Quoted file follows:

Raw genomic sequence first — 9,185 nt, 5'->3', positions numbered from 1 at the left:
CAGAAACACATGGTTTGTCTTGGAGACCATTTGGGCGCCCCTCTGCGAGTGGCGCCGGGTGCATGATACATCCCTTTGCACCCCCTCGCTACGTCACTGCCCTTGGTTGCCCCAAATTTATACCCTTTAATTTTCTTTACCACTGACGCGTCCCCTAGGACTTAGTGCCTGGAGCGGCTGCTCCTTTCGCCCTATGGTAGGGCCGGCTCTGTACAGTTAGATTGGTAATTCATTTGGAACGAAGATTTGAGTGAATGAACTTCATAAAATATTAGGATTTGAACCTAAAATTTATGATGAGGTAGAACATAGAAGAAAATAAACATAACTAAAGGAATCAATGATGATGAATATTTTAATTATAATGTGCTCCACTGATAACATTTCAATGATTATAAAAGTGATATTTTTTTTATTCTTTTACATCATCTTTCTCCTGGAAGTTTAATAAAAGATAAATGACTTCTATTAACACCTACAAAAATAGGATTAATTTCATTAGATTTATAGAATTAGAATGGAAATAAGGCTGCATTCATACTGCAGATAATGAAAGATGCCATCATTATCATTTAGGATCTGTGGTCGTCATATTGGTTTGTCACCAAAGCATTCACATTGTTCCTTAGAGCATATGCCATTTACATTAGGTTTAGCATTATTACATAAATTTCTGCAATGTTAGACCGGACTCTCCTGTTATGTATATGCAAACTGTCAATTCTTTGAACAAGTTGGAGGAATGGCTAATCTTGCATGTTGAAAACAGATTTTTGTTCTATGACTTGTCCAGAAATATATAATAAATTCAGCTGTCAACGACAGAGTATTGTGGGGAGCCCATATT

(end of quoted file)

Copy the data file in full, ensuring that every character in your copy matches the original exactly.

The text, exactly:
Raw genomic sequence first — 9,185 nt, 5'->3', positions numbered from 1 at the left:
CAGAAACACATGGTTTGTCTTGGAGACCATTTGGGCGCCCCTCTGCGAGTGGCGCCGGGTGCATGATACATCCCTTTGCACCCCCTCGCTACGTCACTGCCCTTGGTTGCCCCAAATTTATACCCTTTAATTTTCTTTACCACTGACGCGTCCCCTAGGACTTAGTGCCTGGAGCGGCTGCTCCTTTCGCCCTATGGTAGGGCCGGCTCTGTACAGTTAGATTGGTAATTCATTTGGAACGAAGATTTGAGTGAATGAACTTCATAAAATATTAGGATTTGAACCTAAAATTTATGATGAGGTAGAACATAGAAGAAAATAAACATAACTAAAGGAATCAATGATGATGAATATTTTAATTATAATGTGCTCCACTGATAACATTTCAATGATTATAAAAGTGATATTTTTTTTATTCTTTTACATCATCTTTCTCCTGGAAGTTTAATAAAAGATAAATGACTTCTATTAACACCTACAAAAATAGGATTAATTTCATTAGATTTATAGAATTAGAATGGAAATAAGGCTGCATTCATACTGCAGATAATGAAAGATGCCATCATTATCATTTAGGATCTGTGGTCGTCATATTGGTTTGTCACCAAAGCATTCACATTGTTCCTTAGAGCATATGCCATTTACATTAGGTTTAGCATTATTACATAAATTTCTGCAATGTTAGACCGGACTCTCCTGTTATGTATATGCAAACTGTCAATTCTTTGAACAAGTTGGAGGAATGGCTAATCTTGCATGTTGAAAACAGATTTTTGTTCTATGACTTGTCCAGAAATATATAATAAATTCAGCTGTCAACGACAGAGTATTGTGGGGAGCCCATATT